Robert Straughan - Capture Glory: Introduction

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This Box

This box will give you some useful information on the basics of scripting throughout the course of this tutorial.

Don't worry if you can't understand what it says straight away, it will help when running through the tutorial.

Basic Scripting

One of the first and most basic concepts of scripting that you should grasp is the types of information script deals with.


int stands for integer, which means a whole value. It does not have letters, and cannot have a decimal point. Should a fraction occur, the integer will be rounded down.


An object can be anything which is physically represented within the module. Areas, creatures, placeables, waypoints, etc. These are all objects.


A float is also a numeric value only, but this can have a decimal point. Note that some scripters do place an f after the number. This does not interfere with the script.


A string is a series of numbers or letters encased within a set of quote marks. A string is case sensitive.


A location is the x/y coordinates of an object within an area in your module.


Effects are things from visual effects, to applying spell effects or other bonuses/penalties upon an object.


A vector is similar to a location, only it includes the z-axis value as well. A vector is made up of three floats, but is treated as one value in the script.

Okay, what I am actually going to try and show you is just how easy using Neverwinter Script can be if you can learn to use the right frame of mind when writing your scripts.

In order to do this, I have built a small module to demonstrate to you how easy it can be to use the scripting language. Before attempting this tutorial, you should play through the module (it'll only take about ten minutes).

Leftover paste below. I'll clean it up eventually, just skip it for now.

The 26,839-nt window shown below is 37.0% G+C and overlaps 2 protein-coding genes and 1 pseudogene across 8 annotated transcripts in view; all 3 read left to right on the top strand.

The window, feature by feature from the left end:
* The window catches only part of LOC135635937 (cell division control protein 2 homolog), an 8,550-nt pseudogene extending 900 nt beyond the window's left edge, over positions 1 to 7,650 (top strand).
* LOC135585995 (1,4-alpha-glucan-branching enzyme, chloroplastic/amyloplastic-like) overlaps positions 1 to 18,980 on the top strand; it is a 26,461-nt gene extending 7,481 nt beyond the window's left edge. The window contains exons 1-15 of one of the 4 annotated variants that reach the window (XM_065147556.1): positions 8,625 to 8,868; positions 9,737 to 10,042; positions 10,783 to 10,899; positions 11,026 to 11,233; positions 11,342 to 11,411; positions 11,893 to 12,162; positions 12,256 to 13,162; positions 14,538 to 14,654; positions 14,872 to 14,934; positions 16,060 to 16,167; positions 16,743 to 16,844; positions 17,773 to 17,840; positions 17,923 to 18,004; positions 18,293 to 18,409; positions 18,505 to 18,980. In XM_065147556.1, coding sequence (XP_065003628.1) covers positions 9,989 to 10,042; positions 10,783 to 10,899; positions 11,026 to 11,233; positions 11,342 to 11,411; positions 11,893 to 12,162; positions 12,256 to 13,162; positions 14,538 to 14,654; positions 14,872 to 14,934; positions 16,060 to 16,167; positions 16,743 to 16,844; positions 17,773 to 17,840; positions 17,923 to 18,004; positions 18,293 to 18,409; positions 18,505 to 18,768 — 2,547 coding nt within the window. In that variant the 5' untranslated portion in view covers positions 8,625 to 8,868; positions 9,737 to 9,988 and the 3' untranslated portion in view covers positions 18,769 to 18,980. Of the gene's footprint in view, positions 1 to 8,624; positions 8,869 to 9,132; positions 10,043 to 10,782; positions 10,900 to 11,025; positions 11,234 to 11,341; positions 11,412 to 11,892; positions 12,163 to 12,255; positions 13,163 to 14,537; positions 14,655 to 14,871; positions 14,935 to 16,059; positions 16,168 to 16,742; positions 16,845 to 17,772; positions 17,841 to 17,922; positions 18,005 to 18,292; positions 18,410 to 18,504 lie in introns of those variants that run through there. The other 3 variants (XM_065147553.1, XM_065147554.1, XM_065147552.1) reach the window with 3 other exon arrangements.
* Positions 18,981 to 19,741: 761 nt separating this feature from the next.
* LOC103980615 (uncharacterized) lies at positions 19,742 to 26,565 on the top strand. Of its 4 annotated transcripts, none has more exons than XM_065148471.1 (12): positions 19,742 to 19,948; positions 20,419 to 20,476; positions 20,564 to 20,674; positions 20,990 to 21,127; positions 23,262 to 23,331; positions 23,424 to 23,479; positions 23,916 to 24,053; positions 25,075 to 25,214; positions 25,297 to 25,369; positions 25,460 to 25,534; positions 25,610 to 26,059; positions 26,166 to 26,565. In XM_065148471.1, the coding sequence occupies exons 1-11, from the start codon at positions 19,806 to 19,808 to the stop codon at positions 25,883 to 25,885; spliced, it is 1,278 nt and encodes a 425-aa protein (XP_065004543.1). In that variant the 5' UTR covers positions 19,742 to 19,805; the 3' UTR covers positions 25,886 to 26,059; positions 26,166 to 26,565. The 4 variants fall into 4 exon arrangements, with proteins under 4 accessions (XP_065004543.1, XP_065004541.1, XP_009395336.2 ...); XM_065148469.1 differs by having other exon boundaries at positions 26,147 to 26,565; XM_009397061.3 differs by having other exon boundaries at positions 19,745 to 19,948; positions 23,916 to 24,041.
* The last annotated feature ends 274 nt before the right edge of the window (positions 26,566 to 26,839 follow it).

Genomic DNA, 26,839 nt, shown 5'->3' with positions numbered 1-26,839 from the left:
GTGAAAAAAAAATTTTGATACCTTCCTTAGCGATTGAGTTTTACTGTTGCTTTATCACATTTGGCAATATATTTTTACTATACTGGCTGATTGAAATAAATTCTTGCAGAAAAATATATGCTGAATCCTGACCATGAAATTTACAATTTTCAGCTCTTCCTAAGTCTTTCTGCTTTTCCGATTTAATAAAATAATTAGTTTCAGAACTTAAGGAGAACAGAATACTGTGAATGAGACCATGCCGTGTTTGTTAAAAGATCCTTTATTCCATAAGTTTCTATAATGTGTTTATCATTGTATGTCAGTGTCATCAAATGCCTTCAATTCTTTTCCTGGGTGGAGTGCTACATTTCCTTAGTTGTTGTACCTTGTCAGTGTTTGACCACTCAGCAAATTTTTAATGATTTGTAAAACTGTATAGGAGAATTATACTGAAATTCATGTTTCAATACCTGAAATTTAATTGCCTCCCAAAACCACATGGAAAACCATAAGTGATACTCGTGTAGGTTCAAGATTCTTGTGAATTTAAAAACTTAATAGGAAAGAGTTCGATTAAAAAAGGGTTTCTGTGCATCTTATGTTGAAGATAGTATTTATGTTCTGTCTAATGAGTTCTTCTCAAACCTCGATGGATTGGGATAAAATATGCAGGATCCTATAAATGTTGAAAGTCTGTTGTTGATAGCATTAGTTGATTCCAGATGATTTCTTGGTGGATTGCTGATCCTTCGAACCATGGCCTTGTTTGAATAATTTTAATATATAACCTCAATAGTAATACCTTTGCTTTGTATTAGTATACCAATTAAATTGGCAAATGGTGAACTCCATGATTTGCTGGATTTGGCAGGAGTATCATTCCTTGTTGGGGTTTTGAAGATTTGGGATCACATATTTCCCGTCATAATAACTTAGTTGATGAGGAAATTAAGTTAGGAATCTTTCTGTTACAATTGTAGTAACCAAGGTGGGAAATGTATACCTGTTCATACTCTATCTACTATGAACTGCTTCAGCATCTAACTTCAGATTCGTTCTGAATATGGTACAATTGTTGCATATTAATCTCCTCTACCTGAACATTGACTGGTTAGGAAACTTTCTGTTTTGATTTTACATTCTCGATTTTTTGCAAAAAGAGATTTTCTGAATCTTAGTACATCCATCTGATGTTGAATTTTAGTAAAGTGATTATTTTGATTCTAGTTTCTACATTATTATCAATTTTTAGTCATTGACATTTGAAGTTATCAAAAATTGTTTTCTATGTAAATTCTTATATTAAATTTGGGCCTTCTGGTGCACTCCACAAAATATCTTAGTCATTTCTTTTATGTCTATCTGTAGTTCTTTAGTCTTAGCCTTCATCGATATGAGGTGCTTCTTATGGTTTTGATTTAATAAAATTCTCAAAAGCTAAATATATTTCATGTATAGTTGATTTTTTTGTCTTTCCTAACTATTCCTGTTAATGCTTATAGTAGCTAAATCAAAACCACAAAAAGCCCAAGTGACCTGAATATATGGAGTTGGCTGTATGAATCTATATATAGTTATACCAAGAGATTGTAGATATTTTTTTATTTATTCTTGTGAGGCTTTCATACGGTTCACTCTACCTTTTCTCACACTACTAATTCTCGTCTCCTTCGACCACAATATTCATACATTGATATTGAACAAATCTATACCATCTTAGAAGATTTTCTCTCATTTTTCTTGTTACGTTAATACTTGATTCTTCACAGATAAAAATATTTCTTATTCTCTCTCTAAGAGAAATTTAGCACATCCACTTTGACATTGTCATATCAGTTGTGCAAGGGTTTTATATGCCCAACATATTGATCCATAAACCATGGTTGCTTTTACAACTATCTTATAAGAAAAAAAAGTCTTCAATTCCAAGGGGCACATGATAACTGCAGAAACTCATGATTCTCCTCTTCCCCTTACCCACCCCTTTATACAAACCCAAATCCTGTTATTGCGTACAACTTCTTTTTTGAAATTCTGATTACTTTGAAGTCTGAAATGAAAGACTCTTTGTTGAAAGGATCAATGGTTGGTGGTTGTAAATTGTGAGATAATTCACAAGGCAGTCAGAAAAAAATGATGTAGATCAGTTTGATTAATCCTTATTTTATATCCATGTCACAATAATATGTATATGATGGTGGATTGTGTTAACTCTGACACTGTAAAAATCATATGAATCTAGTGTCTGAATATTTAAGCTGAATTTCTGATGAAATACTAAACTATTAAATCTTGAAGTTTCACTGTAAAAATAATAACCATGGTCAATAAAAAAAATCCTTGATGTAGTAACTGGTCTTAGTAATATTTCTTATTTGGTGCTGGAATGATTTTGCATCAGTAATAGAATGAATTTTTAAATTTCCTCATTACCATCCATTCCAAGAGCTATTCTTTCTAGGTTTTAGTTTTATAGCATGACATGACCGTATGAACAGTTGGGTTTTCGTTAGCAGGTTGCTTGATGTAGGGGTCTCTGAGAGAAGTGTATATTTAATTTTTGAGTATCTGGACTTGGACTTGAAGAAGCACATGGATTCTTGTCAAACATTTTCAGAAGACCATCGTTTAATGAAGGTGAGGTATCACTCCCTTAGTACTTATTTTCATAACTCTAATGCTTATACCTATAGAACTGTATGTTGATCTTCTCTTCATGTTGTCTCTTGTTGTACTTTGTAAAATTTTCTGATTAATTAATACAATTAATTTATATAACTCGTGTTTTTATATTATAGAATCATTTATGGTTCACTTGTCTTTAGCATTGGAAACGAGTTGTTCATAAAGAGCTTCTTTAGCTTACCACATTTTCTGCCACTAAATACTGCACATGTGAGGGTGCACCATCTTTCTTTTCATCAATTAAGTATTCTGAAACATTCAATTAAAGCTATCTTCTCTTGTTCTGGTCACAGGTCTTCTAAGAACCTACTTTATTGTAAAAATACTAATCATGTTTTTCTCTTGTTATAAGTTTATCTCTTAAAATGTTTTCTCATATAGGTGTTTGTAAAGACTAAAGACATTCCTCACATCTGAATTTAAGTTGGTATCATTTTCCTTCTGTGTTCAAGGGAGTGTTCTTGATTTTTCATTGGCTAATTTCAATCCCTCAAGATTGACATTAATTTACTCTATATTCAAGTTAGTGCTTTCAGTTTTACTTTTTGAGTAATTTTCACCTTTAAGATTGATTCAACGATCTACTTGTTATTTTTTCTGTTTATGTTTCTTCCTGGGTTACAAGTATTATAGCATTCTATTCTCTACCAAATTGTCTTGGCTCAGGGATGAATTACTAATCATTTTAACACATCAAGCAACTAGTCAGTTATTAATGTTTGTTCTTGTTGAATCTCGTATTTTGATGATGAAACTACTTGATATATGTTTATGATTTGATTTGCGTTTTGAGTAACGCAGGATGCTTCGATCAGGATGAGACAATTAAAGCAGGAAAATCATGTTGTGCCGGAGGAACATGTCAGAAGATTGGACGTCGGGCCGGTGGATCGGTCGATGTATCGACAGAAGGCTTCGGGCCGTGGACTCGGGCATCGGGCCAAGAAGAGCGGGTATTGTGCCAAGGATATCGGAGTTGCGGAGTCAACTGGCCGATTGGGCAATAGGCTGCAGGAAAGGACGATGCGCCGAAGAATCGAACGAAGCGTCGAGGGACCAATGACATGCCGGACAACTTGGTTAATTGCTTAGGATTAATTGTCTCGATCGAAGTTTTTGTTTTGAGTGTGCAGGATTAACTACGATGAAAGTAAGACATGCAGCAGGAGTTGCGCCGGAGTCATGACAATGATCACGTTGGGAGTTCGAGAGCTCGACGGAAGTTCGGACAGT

Editor's Note: The complete tutorial and module is available from NWVault at

The Basic Principle

Remember, no matter how complicated scripting looks, there is a basic principle to keep in mind:

"Scripting is like LEGO."

This may seem a bizarre statement, but it's true. Anybody who doesn't understand what LEGO is for would probably throw the bricks around or try and eat them. Once you understand how the bricks can snap together, you can sit there and build up a massive pile of junk until your heart's content. While you can learn how to clip together LEGO and build that pile of junk in almost no time, it takes practice to come up with a 14-room mansion.

While it can take very little time to learn how to put together scripting, you must bear in mind that scripting is not like experimenting with the toolset. You can't sit down and write a script without having a rather specific idea of what you wish it to do. This is why I believe most tutorials go wrong by trying to teach you bits and pieces. Useful information to have at hand, but it doesn't necessarily teach you how to do scripting by yourself. They teach you the language. I'm going to teach you to script. To get end results.

The Module

The module was not intended to be entertaining as such, it was more to include a variety of scripting challenges that I could run through and show you the process of writing them out.


I've placed a number of screenshots of this module in action, as well as some editor shots. I have placed links on the relevant pages from this tutorial so that you can see end results while reading.

The Tasks

At the end of each page, I've set a task based on what I've done on that page. Open up the editor, and see if you can complete the tasks I have set. Note: hints on how to accomplish the task appear in a seemingly empty box at the bottom of each topic. While you can view the hint by highlighting the text within the box, try to complete the task without using the hint if you can.


Next Tutorial: Capture Glory: Death Rules

author: Robert Straughan, editor: Charles Feduke